For me, one of the hardest aspects of teaching writing is getting students to look beyond content and pay attention to the actual nuts and bolts of language: sentences, phrases, words, letters, and punctuation. Students tend to be wizards at explaining what they meant and muggles at noticing what they actually wrote.

But if students become eggcorn hunters, they would have to pay attention to not only what's being said but how it is articulated. They would have to question expressions that may seem perfectly acceptable and consult the dictionary to see whether "throws of passion" or "throes of passion" is correct. They would have to make fine distinctions, like the difference between an eggcorn and other kinds of mistakes, or between an eggcorn and a writer deliberately being clever. Surely such activities would exercise the reading and thinking muscles.

Also, the topic of eggcorns could be a natural segue to a discussion of linguistics, a science that is all but unknown to most students and many professors, even in English departments. The fact that there are social scientists who study -- and often delight in -- how language is actually spoken and written could be a revelation to students used to unyielding commandments of the "never use I" variety.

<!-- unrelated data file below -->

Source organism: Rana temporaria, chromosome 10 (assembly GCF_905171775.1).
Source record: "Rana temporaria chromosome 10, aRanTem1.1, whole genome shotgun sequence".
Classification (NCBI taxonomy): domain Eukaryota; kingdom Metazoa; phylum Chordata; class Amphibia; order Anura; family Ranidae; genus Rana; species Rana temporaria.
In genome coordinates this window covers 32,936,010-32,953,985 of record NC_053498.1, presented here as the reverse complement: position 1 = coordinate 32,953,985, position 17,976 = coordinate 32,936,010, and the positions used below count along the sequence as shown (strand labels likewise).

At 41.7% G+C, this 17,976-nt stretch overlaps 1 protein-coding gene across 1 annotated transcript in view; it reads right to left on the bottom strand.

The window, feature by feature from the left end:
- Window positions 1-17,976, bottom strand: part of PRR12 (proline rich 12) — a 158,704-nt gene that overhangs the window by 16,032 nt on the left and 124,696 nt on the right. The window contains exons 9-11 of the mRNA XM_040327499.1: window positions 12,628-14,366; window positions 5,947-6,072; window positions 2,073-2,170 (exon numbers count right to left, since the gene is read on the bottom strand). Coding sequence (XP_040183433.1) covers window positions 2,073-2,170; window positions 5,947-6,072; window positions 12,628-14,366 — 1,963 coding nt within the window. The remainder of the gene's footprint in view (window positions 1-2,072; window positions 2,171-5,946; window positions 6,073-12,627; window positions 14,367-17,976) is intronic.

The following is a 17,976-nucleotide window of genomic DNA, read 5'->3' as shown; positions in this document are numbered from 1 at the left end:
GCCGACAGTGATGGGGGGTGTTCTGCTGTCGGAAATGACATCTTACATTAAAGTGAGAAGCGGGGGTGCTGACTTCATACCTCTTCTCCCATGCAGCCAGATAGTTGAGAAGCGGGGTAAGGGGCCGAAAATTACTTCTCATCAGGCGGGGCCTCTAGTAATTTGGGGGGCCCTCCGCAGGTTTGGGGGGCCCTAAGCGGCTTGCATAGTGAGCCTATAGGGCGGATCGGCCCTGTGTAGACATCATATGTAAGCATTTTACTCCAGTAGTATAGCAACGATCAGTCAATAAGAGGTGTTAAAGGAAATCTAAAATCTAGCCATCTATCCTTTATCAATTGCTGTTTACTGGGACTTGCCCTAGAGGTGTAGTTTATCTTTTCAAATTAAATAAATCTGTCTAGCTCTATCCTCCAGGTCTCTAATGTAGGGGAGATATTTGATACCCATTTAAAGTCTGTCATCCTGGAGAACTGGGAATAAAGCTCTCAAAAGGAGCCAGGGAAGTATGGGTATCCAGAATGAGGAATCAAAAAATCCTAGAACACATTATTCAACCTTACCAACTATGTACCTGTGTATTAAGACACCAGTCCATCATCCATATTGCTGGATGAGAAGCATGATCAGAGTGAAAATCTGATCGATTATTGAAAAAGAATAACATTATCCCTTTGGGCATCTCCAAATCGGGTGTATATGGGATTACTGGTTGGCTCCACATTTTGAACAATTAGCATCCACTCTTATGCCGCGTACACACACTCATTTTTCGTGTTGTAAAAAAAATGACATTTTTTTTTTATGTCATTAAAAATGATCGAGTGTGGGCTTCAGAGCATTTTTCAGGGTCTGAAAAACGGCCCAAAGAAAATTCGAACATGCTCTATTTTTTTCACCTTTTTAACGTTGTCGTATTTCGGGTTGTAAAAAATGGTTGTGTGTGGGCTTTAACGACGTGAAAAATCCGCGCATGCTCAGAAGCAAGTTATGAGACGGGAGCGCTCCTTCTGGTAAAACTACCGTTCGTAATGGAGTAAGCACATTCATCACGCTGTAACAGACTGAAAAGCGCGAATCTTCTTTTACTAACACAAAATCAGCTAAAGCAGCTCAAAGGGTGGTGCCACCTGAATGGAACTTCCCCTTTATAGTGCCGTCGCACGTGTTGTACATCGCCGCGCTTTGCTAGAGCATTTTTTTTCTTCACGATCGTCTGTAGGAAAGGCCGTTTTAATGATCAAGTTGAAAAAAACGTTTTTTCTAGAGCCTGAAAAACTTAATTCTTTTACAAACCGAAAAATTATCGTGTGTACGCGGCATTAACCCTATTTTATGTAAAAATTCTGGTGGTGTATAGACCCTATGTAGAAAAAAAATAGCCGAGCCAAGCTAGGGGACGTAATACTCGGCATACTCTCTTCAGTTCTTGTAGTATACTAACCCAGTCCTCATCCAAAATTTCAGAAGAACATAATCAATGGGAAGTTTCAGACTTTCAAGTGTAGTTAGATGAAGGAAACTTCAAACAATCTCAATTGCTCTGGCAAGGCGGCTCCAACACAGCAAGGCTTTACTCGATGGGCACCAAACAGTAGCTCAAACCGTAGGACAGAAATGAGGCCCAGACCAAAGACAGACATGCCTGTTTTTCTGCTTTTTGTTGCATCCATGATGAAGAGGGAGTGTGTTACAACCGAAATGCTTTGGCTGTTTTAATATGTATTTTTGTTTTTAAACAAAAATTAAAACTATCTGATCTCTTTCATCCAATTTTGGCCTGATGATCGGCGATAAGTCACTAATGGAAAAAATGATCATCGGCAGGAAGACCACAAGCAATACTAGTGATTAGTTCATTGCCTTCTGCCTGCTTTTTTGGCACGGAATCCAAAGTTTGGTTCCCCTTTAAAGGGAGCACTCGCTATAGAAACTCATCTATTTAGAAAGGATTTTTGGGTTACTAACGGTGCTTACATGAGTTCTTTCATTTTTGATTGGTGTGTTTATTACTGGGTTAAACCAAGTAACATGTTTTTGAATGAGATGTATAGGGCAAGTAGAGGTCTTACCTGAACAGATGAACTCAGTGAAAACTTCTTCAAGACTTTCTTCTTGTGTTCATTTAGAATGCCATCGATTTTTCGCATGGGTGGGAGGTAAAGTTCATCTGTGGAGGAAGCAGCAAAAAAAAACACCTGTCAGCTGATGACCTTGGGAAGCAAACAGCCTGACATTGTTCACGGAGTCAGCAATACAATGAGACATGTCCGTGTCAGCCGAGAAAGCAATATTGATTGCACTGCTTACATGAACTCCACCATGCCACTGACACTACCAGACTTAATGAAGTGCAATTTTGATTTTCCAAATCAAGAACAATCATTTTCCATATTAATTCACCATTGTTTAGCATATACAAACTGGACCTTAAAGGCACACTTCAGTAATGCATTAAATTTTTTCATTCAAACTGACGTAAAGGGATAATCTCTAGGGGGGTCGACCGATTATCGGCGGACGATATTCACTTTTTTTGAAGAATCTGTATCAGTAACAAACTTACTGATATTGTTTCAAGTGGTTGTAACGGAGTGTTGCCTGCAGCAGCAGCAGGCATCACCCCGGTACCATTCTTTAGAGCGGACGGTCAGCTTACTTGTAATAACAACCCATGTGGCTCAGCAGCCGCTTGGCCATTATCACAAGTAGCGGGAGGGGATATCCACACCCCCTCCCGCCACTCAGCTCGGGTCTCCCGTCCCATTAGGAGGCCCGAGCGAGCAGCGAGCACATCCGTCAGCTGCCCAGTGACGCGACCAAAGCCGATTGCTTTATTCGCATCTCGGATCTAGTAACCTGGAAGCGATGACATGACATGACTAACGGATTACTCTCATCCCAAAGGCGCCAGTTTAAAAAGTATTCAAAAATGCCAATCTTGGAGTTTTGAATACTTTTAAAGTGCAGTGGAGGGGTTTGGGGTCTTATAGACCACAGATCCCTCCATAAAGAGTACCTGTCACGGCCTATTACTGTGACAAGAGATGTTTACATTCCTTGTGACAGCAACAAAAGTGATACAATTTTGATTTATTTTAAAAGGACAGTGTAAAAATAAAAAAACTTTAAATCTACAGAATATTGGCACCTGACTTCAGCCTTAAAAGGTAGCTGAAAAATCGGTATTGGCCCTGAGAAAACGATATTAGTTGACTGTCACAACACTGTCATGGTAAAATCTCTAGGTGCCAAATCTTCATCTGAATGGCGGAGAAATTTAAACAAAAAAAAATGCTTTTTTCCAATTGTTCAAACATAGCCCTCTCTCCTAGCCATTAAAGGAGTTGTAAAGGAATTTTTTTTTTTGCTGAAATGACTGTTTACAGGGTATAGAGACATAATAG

Linguistics-based conversations about standard language, dialect, slang, jargon, prescriptivism, descriptivism, and other topics could help students develop a more sophisticated attitude toward language. The recently published Far From the Madding Gerund -- which collects Pullum and Liberman's posts from the Language Log blog -- is a good place to start for teachers who would like to learn more about the field. A little linguistics could be very useful in reminding students (and ourselves) that language does change, mistakes are rarely unique, and today's error-prone student isn't some context-free feral learner scrawling and scratching in the woods.

Too often, when I respond to student writing in traditional ways, the only message I convey is that the student is as dumb as a box of rocks and I'm as mean as a rabid skunk. So maybe the way to free students from the mundane world of proofreading is to introduce them to the Monday world of eggcorns. Anything that could make talking about goofs goofier and less stressful might be worth a try.

Mark Peters is a part-time instructor who teaches writing and literature at Capella University and at Empire State College. He is also a freelance writer.